Automatically created concept graphs using descriptive keywords in the medical domain

  • Diederich J
  • Balke W
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Abstract

OBJECTIVES: Besides keyword search, navigational search is an important means to find relevant information in digital object collections. Such navigation is often supported by categorization systems or thesauri, which provide a hierarchical view on a particular domain and allow for browsing digital collections. Existing categorization systems, however, require large and expensive efforts for the manual creation and maintenance. Our Semantic GrowBag algorithm fully automatically creates concept graphs, i.e. directed graphs similar to categorization systems but without strong subsumption semantics. This article sketches our algorithm and evaluates it for the medical domain.

METHODS: Our Semantic GrowBag algorithm uses descriptive keywords and exploits higher-order co-occurrences between them to create concept graphs (so-called GrowBag graphs) from annotated object collections. In this study, we have automatically created more than 2000 GrowBag graphs based on the Medline data set to show the applicability of our algorithm in the medical domain. For the evaluation, we first compared our algorithm to a baseline algorithm that does not take higher-order co-occurrences into account, and then compared the resulting GrowBag graphs systematically against the manually crafted MeSH thesaurus.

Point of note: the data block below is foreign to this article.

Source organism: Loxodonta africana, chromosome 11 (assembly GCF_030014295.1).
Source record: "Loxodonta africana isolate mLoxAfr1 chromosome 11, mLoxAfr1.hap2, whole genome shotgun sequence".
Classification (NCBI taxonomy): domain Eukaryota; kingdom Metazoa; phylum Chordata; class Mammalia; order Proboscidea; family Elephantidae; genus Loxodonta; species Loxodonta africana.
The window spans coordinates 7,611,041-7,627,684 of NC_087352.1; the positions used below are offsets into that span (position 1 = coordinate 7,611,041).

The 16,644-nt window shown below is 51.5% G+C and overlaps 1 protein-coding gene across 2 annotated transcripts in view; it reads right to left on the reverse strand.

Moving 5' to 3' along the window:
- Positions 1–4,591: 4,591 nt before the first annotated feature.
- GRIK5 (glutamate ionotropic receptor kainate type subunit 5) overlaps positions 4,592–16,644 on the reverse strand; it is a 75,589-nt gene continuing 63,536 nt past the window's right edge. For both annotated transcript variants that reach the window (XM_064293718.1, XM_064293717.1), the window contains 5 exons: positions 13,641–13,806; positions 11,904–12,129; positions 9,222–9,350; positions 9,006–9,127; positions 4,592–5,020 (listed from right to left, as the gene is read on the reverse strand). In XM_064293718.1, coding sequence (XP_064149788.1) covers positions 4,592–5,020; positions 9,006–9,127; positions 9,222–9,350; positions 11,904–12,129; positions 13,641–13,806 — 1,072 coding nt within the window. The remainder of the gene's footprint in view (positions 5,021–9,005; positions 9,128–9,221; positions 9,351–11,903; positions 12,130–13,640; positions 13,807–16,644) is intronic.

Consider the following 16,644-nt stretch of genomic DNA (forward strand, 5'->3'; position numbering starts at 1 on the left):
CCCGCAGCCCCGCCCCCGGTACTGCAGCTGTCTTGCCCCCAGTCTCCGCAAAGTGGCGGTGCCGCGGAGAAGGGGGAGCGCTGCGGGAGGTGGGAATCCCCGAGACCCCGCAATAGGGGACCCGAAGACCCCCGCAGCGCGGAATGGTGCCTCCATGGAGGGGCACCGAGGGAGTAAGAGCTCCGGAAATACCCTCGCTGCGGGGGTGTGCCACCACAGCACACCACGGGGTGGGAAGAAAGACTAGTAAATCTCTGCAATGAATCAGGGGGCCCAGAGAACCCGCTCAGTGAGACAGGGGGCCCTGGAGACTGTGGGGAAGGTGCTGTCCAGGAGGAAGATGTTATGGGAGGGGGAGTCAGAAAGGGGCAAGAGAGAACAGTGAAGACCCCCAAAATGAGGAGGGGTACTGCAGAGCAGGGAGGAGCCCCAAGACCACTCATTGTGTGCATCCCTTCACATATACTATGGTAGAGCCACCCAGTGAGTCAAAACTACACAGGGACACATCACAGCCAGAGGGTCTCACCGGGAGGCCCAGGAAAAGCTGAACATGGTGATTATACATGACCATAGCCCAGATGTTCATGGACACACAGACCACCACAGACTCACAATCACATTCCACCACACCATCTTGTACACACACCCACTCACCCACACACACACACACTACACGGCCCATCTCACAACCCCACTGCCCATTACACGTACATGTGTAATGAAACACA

RESULTS: Our experiments revealed that the Semantic GrowBag approach essentially increases the number of relevant relationships in comparison to a baseline approach by about 50%. Furthermore, the identified relations usually correspond to and hardly ever contradict to relationships as stated by MeSH.

CONCLUSIONS: The Semantic GrowBag algorithm allows creating concept graphs fully automatically. While it does not systematically exploit specifics of a domain (such as the fundamental separation between 'drugs' and 'therapy' in MeSH), the resulting GrowBag graphs are nevertheless well-suited to support navigation in digital object collections. Moreover, they can also be used to help maintaining existing categorization systems based on the actual usage of categories.

Author-supplied keywords

  • Concept graphs
  • Navigational search
  • Subject indexing

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Authors

  • J. Diederich

  • Wolf Tilo Balke

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